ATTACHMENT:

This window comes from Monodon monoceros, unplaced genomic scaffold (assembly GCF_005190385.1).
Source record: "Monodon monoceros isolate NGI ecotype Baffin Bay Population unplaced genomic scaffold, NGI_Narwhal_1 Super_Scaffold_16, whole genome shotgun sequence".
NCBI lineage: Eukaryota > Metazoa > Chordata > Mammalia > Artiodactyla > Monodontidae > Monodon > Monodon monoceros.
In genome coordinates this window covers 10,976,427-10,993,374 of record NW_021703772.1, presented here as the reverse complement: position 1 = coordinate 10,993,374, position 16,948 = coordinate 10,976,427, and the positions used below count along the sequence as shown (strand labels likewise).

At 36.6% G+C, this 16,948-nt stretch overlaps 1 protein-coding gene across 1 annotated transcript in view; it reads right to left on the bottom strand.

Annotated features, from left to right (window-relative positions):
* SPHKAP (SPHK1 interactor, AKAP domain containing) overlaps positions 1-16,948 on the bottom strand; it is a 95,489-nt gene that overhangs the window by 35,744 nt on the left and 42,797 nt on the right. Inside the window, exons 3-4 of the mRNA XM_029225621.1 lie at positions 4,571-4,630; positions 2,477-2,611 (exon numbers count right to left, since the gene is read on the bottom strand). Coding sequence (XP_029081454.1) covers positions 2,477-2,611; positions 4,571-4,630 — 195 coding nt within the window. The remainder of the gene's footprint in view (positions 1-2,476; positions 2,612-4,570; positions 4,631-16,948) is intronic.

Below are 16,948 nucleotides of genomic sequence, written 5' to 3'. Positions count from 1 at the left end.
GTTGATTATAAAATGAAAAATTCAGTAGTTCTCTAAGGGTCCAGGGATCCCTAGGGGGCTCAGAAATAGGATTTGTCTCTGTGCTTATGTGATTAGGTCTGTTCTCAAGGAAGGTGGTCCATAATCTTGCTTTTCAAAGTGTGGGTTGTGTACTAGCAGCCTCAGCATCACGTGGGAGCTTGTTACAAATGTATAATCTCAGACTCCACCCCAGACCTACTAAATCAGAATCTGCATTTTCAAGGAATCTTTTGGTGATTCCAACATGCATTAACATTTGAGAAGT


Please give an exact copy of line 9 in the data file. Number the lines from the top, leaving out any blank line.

GTTGATTATAAAATGAAAAATTCAGTAGTTCTCTAAGGGTCCAGGGATCCCTAGGGGGCTCAGAAATAGGATTTGTCTCTGTGCTTATGTGATTAGGTCTGTTCTCAAGGAAGGTGGTCCATAATCTTGCTTTTCAAAGTGTGGGTTGTGTACTAGCAGCCTCAGCATCACGTGGGAGCTTGTTACAAATGTATAATCTCAGACTCCACCCCAGACCTACTAAATCAGAATCTGCATTTTCAAGGAATCTTTTGGTGATTCCAACATGCATTAACATTTGAGAAGT